Steve Coleman was a parishioner at Our Lady of Lourdes from even before the church was built. With permission from his son, Peter Coleman, here are his memoirs of the founding of the parish and local life in the first half of the 20th century.

Steve Coleman (right, holding the book) at the blessing for the building of the new church, watching his shoes disappear into the mud!

- Stephen Coleman, born 1920, remembers first serving Mass at New Southgate when he was 11 years old.

I became a member of the Parish of Our Lady of Lourdes, New Southgate, in Autumn 1931 after my family moved from Stamford Hill to Durnsford Road and then to 22, The Drive, Bounds Green.  My father was the Head Master of St. Paul’s Primary School in Wood Green at that time.

The Parish of Our Lady of Lourdes had been established in the Diocese of Westminster in 1923.  As the church wasn’t built until some years later, Mass was said in the Presbytery - the same house that is the Presbytery today. It was a huge house, complete with integrated coach house, stable and hay loft ( which was used later to garage the Priest’s car, and for Parish Society meetings).

The house was probably Georgian with many servants’ rooms and a separate staircase. The house was purchased with at least an acre of orchard surrounding it. In modern times this provided enough space for the church (built 1935), the Primary School (built 1975), and the extended church with car parking space (1990).

Tucked away in the attic of the presbytery we found, when looking for material about the church's history, a couple of boxes full of old books, minutes, bills and letters. We haven't had a chance to go through them systematically as yet, but what we did find were lots of fascinating old photos, some of which we've uploaded to the website, with more to come.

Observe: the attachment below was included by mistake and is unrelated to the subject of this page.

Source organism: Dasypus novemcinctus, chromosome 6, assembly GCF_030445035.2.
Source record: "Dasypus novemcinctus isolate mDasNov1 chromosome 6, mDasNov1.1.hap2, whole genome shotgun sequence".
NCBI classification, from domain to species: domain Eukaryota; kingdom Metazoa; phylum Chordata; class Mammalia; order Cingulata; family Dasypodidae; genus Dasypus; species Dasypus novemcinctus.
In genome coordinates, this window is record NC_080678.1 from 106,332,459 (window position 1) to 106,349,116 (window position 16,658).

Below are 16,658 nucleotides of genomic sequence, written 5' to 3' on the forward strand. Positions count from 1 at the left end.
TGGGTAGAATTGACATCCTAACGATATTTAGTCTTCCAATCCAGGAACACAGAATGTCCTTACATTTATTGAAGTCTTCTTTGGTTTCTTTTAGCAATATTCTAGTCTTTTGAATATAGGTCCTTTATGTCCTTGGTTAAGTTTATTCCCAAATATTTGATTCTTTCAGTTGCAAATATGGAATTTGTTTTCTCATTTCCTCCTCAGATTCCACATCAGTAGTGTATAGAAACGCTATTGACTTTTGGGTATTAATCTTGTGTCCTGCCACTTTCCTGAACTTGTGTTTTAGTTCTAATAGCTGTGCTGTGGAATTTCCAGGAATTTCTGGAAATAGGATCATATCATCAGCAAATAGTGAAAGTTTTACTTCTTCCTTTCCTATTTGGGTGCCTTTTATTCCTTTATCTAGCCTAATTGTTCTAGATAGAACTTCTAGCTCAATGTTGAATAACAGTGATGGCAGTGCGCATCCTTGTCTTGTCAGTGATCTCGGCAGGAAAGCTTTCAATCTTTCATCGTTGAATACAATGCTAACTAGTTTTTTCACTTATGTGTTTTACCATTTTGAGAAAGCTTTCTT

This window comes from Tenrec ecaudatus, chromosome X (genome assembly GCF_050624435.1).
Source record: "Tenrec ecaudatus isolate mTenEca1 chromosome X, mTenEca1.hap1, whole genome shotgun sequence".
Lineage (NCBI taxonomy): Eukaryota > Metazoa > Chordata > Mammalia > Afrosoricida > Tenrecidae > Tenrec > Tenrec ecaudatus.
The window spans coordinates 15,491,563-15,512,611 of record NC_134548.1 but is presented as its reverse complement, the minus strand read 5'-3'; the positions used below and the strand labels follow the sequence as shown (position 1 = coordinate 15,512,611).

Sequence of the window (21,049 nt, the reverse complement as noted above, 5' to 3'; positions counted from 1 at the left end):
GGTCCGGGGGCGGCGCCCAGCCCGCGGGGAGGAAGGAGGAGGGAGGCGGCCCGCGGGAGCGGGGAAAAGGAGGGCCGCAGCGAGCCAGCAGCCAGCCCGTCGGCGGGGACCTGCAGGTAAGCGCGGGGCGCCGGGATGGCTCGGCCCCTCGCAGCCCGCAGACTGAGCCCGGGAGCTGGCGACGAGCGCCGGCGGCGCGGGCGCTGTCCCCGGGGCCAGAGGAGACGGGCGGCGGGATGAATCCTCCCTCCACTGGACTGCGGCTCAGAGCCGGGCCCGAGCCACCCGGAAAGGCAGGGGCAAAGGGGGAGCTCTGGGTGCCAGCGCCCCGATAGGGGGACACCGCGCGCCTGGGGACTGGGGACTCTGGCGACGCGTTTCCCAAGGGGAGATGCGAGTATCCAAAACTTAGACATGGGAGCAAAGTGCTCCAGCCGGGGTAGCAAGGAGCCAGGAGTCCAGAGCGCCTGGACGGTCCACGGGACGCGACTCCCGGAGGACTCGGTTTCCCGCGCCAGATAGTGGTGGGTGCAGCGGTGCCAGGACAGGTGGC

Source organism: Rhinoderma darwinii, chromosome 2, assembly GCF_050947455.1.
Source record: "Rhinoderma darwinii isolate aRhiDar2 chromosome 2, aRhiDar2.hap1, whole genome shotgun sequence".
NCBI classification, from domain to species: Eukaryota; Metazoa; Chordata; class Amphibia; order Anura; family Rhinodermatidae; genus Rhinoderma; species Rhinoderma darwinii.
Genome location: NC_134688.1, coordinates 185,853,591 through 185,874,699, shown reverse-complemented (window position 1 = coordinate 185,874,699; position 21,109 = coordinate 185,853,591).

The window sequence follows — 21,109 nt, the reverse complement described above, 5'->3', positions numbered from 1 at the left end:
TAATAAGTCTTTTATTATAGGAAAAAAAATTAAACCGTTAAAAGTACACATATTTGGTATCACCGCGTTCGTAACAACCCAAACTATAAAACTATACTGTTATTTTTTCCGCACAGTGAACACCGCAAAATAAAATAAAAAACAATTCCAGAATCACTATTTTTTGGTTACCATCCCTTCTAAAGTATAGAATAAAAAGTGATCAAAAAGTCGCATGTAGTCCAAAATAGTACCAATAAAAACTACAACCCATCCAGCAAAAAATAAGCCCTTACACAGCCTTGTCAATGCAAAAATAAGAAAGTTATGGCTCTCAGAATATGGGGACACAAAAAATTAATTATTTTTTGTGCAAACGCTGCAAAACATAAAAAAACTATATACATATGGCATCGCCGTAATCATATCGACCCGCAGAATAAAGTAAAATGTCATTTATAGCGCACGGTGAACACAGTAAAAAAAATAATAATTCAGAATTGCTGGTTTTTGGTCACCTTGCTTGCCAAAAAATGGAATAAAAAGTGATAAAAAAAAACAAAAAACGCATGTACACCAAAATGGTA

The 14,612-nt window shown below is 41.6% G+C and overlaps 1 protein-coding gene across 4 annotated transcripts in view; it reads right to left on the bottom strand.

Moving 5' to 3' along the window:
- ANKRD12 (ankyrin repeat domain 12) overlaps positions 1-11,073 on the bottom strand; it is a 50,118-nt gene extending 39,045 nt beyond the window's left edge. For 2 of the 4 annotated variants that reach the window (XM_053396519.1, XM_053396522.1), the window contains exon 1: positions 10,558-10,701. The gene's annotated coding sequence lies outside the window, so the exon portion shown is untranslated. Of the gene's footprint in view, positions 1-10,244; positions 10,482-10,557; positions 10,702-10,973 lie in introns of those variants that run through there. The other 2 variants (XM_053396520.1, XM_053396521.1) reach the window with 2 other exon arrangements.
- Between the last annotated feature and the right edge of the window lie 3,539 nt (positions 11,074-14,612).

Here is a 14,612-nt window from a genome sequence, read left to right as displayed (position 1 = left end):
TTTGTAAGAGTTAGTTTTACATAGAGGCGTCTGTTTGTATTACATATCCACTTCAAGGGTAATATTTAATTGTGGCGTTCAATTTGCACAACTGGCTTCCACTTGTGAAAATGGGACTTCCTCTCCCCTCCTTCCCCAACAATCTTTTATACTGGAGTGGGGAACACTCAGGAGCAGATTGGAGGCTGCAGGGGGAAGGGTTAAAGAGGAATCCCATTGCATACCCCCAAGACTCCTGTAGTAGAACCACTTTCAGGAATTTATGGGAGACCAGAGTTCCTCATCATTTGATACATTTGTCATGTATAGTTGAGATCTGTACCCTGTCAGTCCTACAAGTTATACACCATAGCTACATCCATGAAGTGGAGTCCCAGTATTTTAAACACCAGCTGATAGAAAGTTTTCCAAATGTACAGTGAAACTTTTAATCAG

We have now put all the photos from the parish archive into a gallery where they can be seen at larger resolutions. There are also many more to take a look at, including two of Fr Haughey and some fascinating old documents about Fr Sunn and the founding of the parish. So thanks to Marco for doing this and please take a look (remember, there are two pages to the gallery, so don't stop after the first one).

The choir's founder was Father Denis Crowley who, on his arrival in New Southgate in July 1944 as Father Sunn's newly ordained first curate, got a choir together in time to sing at Midnight Mass at Christmas 1944, when the church had to be blacked out as the war was not over. Thus 1945 was the first year of the choir's existence. In those early days, the Sung Mass was 10.30am and four-part Latin Masses and motets were sung, with plainchant during Lent and Advent.

Father Sunn died in 1953 and, in 1956, when his successor, Father George Eldridge, celebrated his Silver Jubilee, Father Crowley organised a concert in his honour at the Intimate Theatre, Palmers Green, and recruited a choir of male volunteers from the Knights of St Columba to sing the hymn to St Edmund as part of the programme. One of these volunteers, Peter Wurr, remained to become a mainstay of the church choir, acting as assistant conductor and taking over as choir master in 1964 when Father Crowley went to Hackney as parish priest and Father Eldridge was replaced by Father Haughey. Contact with Father Crowley was not lost over the years and, in 1969, we went to Hackney to sing at his Silver Jubilee Mass and again in 1980 at his Requiem.

During the fifteen years or so from 1955 most members of Our Lady of Lourdes choir also belonged to the Westminster Diocesan choir, where we learnt much from Father Wilfred Purney and sang the Whit Sunday Mass in the cathedral every year. We also went to Paris in 1957 and Cologne in 1961 for the Congresses of Sacred Music.